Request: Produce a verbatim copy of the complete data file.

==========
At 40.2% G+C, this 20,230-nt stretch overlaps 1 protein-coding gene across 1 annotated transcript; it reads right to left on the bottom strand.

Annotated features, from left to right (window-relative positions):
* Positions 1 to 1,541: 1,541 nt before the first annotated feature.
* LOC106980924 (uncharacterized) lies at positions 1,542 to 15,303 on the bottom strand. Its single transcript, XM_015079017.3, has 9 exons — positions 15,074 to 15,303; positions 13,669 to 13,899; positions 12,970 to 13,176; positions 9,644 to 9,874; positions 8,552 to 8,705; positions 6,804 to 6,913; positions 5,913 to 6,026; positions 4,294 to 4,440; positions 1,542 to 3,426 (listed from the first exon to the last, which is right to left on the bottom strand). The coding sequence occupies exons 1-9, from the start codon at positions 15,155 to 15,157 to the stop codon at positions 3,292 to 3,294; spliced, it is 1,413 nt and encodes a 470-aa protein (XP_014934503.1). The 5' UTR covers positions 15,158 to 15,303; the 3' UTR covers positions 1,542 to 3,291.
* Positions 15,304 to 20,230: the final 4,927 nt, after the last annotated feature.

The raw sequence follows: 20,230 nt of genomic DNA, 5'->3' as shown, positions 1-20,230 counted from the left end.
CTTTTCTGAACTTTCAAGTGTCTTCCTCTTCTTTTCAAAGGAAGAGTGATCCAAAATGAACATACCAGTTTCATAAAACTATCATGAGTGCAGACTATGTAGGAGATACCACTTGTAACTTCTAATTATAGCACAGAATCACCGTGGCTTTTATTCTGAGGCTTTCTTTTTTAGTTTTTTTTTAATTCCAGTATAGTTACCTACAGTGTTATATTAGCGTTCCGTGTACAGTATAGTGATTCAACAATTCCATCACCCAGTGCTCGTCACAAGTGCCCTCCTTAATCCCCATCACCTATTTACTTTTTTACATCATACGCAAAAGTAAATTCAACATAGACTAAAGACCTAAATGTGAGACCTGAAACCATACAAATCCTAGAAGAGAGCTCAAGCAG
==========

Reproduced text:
At 40.2% G+C, this 20,230-nt stretch overlaps 1 protein-coding gene across 1 annotated transcript; it reads right to left on the bottom strand.

Annotated features, from left to right (window-relative positions):
* Positions 1 to 1,541: 1,541 nt before the first annotated feature.
* LOC106980924 (uncharacterized) lies at positions 1,542 to 15,303 on the bottom strand. Its single transcript, XM_015079017.3, has 9 exons — positions 15,074 to 15,303; positions 13,669 to 13,899; positions 12,970 to 13,176; positions 9,644 to 9,874; positions 8,552 to 8,705; positions 6,804 to 6,913; positions 5,913 to 6,026; positions 4,294 to 4,440; positions 1,542 to 3,426 (listed from the first exon to the last, which is right to left on the bottom strand). The coding sequence occupies exons 1-9, from the start codon at positions 15,155 to 15,157 to the stop codon at positions 3,292 to 3,294; spliced, it is 1,413 nt and encodes a 470-aa protein (XP_014934503.1). The 5' UTR covers positions 15,158 to 15,303; the 3' UTR covers positions 1,542 to 3,291.
* Positions 15,304 to 20,230: the final 4,927 nt, after the last annotated feature.

The raw sequence follows: 20,230 nt of genomic DNA, 5'->3' as shown, positions 1-20,230 counted from the left end.
CTTTTCTGAACTTTCAAGTGTCTTCCTCTTCTTTTCAAAGGAAGAGTGATCCAAAATGAACATACCAGTTTCATAAAACTATCATGAGTGCAGACTATGTAGGAGATACCACTTGTAACTTCTAATTATAGCACAGAATCACCGTGGCTTTTATTCTGAGGCTTTCTTTTTTAGTTTTTTTTTAATTCCAGTATAGTTACCTACAGTGTTATATTAGCGTTCCGTGTACAGTATAGTGATTCAACAATTCCATCACCCAGTGCTCGTCACAAGTGCCCTCCTTAATCCCCATCACCTATTTACTTTTTTACATCATACGCAAAAGTAAATTCAACATAGACTAAAGACCTAAATGTGAGACCTGAAACCATACAAATCCTAGAAGAGAGCTCAAGCAG